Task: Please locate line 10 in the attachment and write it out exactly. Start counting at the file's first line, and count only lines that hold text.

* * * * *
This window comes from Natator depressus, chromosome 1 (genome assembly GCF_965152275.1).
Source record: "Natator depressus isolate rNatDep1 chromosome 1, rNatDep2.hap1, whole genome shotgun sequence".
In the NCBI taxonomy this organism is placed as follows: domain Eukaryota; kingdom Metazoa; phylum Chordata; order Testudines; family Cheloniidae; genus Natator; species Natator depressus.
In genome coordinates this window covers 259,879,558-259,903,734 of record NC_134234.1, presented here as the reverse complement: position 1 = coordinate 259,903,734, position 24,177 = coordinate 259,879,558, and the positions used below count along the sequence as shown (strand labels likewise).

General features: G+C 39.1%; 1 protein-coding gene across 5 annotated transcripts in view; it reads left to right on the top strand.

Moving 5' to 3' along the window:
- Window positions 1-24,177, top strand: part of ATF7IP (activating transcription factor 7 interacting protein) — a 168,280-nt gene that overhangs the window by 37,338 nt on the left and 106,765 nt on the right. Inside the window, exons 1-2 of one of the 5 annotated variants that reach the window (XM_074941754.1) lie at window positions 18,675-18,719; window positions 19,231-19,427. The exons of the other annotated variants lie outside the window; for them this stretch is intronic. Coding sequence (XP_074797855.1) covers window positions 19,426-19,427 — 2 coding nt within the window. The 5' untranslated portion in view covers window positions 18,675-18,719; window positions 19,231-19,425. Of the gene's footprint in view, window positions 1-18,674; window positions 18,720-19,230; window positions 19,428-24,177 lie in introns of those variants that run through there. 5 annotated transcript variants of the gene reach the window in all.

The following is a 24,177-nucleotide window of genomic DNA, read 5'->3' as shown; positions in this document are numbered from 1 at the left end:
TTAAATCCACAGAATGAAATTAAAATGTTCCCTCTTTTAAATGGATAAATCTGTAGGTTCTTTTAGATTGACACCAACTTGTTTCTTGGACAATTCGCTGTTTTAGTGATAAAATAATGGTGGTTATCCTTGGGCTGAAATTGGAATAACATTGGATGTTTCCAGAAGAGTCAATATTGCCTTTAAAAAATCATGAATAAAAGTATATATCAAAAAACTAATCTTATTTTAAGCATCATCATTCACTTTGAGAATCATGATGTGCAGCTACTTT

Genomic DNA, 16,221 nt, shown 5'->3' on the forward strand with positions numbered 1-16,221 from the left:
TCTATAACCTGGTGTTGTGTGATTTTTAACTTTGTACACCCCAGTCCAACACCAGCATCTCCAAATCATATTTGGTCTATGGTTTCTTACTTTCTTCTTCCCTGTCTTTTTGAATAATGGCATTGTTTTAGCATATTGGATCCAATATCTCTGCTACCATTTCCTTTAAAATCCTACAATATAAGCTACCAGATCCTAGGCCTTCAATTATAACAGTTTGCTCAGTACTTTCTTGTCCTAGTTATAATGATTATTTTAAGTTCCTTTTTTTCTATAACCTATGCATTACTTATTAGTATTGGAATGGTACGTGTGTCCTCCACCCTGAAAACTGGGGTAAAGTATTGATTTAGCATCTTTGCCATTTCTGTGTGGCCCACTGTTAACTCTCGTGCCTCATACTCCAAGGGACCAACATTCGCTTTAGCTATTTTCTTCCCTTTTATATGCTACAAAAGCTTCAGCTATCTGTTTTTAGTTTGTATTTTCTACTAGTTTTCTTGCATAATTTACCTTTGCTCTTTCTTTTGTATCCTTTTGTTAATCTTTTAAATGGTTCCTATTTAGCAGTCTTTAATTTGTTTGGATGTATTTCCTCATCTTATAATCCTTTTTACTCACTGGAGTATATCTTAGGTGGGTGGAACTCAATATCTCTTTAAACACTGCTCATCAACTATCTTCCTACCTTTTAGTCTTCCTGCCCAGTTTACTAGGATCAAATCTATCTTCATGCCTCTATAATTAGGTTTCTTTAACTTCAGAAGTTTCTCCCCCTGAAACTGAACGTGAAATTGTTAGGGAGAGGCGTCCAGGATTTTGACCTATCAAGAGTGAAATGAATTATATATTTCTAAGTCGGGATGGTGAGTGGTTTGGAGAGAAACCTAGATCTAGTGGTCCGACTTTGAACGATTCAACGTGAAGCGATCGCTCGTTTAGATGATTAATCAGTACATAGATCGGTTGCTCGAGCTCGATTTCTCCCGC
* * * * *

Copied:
Genomic DNA, 16,221 nt, shown 5'->3' on the forward strand with positions numbered 1-16,221 from the left: